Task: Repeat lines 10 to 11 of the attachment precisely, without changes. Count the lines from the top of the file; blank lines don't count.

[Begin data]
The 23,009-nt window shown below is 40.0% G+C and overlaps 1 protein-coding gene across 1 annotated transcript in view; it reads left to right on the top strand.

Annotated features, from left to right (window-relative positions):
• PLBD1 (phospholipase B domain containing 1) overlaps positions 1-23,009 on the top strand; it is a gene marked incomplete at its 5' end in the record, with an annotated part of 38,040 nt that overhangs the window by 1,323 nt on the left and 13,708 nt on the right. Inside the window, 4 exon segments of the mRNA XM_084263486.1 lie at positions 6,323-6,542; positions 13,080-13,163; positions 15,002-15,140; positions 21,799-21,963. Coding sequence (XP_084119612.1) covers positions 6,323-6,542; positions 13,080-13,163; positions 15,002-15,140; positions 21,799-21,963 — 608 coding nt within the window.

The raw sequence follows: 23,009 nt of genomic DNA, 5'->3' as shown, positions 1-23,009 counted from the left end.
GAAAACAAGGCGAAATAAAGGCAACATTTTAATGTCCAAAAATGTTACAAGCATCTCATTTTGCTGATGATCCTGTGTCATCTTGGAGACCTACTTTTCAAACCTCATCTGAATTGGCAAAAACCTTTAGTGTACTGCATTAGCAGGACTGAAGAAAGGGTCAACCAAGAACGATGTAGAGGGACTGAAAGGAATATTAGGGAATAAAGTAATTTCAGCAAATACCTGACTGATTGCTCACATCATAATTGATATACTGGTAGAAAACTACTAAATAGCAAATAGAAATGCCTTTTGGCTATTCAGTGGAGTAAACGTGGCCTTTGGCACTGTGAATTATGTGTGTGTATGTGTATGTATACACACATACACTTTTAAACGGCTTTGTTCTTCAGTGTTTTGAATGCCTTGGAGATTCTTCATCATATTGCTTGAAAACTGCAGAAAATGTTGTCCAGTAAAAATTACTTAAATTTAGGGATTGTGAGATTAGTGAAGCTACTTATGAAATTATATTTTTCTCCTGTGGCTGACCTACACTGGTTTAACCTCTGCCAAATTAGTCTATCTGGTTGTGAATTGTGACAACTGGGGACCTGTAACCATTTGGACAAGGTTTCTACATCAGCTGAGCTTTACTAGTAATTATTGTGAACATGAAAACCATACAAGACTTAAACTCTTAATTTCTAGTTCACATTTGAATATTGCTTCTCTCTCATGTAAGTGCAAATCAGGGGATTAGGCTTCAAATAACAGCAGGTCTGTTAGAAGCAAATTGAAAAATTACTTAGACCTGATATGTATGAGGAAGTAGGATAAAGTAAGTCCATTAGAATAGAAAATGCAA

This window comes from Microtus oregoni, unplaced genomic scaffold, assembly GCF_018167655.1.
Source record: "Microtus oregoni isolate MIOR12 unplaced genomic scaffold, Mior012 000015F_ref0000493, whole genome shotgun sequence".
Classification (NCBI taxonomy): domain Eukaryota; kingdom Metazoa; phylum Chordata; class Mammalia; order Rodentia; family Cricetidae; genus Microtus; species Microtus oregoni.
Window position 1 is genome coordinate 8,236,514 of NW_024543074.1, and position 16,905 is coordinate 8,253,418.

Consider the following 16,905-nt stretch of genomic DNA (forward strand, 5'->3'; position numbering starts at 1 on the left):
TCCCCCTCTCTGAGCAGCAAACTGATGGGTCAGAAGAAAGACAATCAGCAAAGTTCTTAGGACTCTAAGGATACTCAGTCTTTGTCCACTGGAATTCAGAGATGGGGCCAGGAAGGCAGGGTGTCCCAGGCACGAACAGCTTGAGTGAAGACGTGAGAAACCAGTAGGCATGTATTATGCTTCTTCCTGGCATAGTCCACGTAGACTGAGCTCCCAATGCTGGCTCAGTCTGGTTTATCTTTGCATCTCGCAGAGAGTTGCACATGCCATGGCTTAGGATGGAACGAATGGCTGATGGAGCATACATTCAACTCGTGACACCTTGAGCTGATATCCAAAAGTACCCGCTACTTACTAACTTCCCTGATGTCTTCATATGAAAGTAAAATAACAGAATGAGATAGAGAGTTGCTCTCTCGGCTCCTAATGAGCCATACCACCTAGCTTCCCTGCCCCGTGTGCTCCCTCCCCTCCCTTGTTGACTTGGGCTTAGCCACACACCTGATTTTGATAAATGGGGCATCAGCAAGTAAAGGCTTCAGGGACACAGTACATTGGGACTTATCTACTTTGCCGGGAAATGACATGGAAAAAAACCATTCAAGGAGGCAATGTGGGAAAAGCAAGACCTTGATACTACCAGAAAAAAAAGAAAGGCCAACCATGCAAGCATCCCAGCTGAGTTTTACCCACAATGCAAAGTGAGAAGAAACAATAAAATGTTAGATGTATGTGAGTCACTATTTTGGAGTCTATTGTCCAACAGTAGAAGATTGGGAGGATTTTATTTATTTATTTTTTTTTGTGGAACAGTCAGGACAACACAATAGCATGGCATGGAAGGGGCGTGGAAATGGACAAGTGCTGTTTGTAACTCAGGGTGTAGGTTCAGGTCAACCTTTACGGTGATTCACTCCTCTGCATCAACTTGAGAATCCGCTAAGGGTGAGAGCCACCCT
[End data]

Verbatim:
Consider the following 16,905-nt stretch of genomic DNA (forward strand, 5'->3'; position numbering starts at 1 on the left):
TCCCCCTCTCTGAGCAGCAAACTGATGGGTCAGAAGAAAGACAATCAGCAAAGTTCTTAGGACTCTAAGGATACTCAGTCTTTGTCCACTGGAATTCAGAGATGGGGCCAGGAAGGCAGGGTGTCCCAGGCACGAACAGCTTGAGTGAAGACGTGAGAAACCAGTAGGCATGTATTATGCTTCTTCCTGGCATAGTCCACGTAGACTGAGCTCCCAATGCTGGCTCAGTCTGGTTTATCTTTGCATCTCGCAGAGAGTTGCACATGCCATGGCTTAGGATGGAACGAATGGCTGATGGAGCATACATTCAACTCGTGACACCTTGAGCTGATATCCAAAAGTACCCGCTACTTACTAACTTCCCTGATGTCTTCATATGAAAGTAAAATAACAGAATGAGATAGAGAGTTGCTCTCTCGGCTCCTAATGAGCCATACCACCTAGCTTCCCTGCCCCGTGTGCTCCCTCCCCTCCCTTGTTGACTTGGGCTTAGCCACACACCTGATTTTGATAAATGGGGCATCAGCAAGTAAAGGCTTCAGGGACACAGTACATTGGGACTTATCTACTTTGCCGGGAAATGACATGGAAAAAAACCATTCAAGGAGGCAATGTGGGAAAAGCAAGACCTTGATACTACCAGAAAAAAAAGAAAGGCCAACCATGCAAGCATCCCAGCTGAGTTTTACCCACAATGCAAAGTGAGAAGAAACAATAAAATGTTAGATGTATGTGAGTCACTATTTTGGAGTCTATTGTCCAACAGTAGAAGATTGGGAGGATTTTATTTATTTATTTTTTTTTGTGGAACAGTCAGGACAACACAATAGCATGGCATGGAAGGGGCGTGGAAATGGACAAGTGCTGTTTGTAACTCAGGGTGTAGGTTCAGGTCAACCTTTACGGTGATTCACTCCTCTGCATCAACTTGAGAATCCGCTAAGGGTGAGAGCCACCCT